In a letter to state insurance commissioners, the American Council of Life Insurers (ACLI) called the top New York insurance regulator’s remarks on life insurance reserving “irresponsible” and inaccurate, the former because they erode trust in the state regulatory system and the industry and the latter for actuarial reasons.
The letter was written by ACLI President Dirk Kempthorne in response to a warning last week from New York Banking and Insurance Superintendent Ben Lawsky.
“I felt it necessary to not only express our profound disappointment but also set the record straight,” Kempthorne stated.
The reserving matter concerns a retroactive test for Actuarial Guideline 38 (AG 38), which establishes reserve requirements for certain types of life insurance policies.
The solution forged among regulators through the bulk of 2012 is based upon a cornerstone of life insurance modernization, principle-based reserves (PBR).
New York’s Lawsky cried foul on the method, saying it leaves the life industry under-reserved by billions. New York will no longer implement the formerly agreed-upon AG 38 solution that addresses the universal life products with secondary guarantees (ULSG) products’ reserves and many ULSG life insurers such as Lincoln National, Genworth Financial and AIG in New York will be told to increase their reserves by billions overall.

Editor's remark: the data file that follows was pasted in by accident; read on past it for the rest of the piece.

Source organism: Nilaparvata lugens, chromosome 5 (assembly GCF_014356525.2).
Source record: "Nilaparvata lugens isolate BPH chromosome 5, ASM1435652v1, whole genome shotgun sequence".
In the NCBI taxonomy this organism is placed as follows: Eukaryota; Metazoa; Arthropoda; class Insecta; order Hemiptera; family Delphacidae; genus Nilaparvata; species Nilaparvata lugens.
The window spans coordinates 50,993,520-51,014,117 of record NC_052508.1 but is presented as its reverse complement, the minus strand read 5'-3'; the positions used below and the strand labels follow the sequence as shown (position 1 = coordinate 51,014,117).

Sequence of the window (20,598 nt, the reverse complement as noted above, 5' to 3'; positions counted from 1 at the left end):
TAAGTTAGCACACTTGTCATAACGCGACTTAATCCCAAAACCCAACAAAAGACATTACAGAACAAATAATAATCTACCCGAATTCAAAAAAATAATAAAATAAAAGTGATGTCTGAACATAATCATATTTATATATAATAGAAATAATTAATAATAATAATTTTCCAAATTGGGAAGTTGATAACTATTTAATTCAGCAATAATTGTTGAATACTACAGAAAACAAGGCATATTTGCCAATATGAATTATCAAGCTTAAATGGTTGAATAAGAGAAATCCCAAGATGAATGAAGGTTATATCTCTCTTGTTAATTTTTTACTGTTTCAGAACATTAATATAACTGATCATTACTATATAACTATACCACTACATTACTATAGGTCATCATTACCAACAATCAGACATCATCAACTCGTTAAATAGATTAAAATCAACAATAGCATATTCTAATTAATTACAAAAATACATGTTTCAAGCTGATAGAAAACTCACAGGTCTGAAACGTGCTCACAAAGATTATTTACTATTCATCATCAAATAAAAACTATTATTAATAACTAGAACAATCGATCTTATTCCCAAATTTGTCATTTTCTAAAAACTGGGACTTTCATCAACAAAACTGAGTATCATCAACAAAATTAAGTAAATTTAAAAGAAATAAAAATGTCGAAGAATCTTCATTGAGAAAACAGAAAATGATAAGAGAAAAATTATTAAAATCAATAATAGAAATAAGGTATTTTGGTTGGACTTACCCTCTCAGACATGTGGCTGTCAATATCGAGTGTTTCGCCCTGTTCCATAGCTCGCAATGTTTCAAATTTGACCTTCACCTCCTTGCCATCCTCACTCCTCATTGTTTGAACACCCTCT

Specifically, Lawsky reported a “widely estimated $10 billion” in reserve increases expected with the application of the new AG 38 fix for in-force policies. He had called the industry under-reserved by $20 billion and noted that only $1 billion in reserve increases had shown up under the NAIC’s AG 38 solution for in-force business for ULSG products.
However, “his letter is the first time that any number, much less $10 billion, has ever been mentioned,” Kempthorne said.
“The form of the requirements developed in AG 38 required company-specific modeling, and until the companies submitted their results, nothing other than a guess could have been made about the magnitude of any change,” Kempthorne explained. “To be clear, a targeted reserve increase was never a stated or agreed upon goal by regulators. Never.”